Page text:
I have gone off reading violent thrillers or books where suspense is too high.

BAYLOR

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Apparently films are the same, so my film watching will be different as well.

Thank you for some wonderful recommendations so far.

Silverlock by John Myers Myers This is another great comic fantasy novel . Its the story of a stuck wealthy socialite named Shandon Silverlock who thinks he's gods gift to humanity and overall woeful human being . He gets ship wrecked an Island called The Commonwealth which is populated by all the characters of myth and literature. The first person missforute of getting is the with Circe . He tries the old Silverlock Charm and from her he gets the pig treatment , but he gets better because it turns out to be only temporary. What happen is he ends up one comic misadventure after another. This books lots of fun and hilarious funny .:)

Lest Darkness Falls by L Sprague De Camp Martin Padway a 20th century man. is visiting Rome, , gets hit by a bolt of lighting and suddenly find himself in 6th Century Rome. Not exxamaly the best time to be in Rome. This book too is hilariously funny :)

The High Crusade by Poul Anderson A race of super advanced inept aliens show up in earth England during medieval times which conquest on their minds. They figure is should be very to conquer a Buch of primitive wild swords. Well ,in theory things should have worked out that way for the aliens .:)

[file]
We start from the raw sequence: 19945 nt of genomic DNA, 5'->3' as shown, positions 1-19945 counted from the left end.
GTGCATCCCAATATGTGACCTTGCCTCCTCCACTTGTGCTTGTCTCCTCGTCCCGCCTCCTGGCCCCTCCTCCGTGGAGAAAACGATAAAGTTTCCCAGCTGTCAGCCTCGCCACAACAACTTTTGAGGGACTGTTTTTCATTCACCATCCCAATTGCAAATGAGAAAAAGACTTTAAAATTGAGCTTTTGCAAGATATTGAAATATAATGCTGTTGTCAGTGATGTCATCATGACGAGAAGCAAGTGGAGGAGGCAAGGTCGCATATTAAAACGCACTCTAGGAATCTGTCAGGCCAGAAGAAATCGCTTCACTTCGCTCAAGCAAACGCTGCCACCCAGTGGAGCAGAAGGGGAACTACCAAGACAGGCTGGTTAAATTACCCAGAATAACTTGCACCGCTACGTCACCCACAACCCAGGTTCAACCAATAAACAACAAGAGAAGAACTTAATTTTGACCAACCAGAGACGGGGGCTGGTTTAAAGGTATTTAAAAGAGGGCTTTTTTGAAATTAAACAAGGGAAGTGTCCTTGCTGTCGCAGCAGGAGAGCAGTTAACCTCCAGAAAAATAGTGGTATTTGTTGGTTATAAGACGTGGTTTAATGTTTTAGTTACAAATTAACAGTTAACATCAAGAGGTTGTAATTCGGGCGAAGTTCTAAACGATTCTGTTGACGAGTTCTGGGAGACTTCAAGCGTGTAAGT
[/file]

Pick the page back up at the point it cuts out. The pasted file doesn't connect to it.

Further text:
The Napoleons of Eridanus by Pierre Barbett Peaceful aliens with no experience of how to fight war are under siege by marauding race of conquer . The need someone with an experienced on how to conduct war so , they kidnap a bunch of Napoleonic solders who in retreat from Russia. Silly and fun to read. :)
 

Abernovo

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I'd agree with the suggestions of Terry Pratchett, Douglas Adams, and PG Wodehouse. And also John Mortimer's Rumpole books.
I've heard that Becky Chambers' science fiction is pretty conflict-free, but contains interesting ideas.
I was going to suggest Becky Chambers. She's one of my favourite writers. Her fiction is not without conflict, and there are some moments of suspense, but the books tend to be much more positive, and there is very little open violence.

I'm going to throw in a wild card, and say, Georgette Heyer. She's often classed as a romance writer (which she was, and I happen to like romance), but she also wrote historical adventures in her books. They're light, reasonably easy reads, but with a lot of researched period detail eased in to the story.
 

Rodders

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Can i also recommend "When The English Fall" by David Williams? I read it a couple of years ago after reading Werthead's review. A stunning novel, IMO.

Iain M. Banks's "Look To Windward" is another beautiful novel full of loss and regret. I don't remember there being too much violence, but there are some flashbacks of war.
 

Randy M.

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James Thurber. He got a bit curmudgeonly with age, but for most of his career was both funny and insightful.

Christopher Moore. Silly with a side of more silly, but usually not a tiring sort of silly.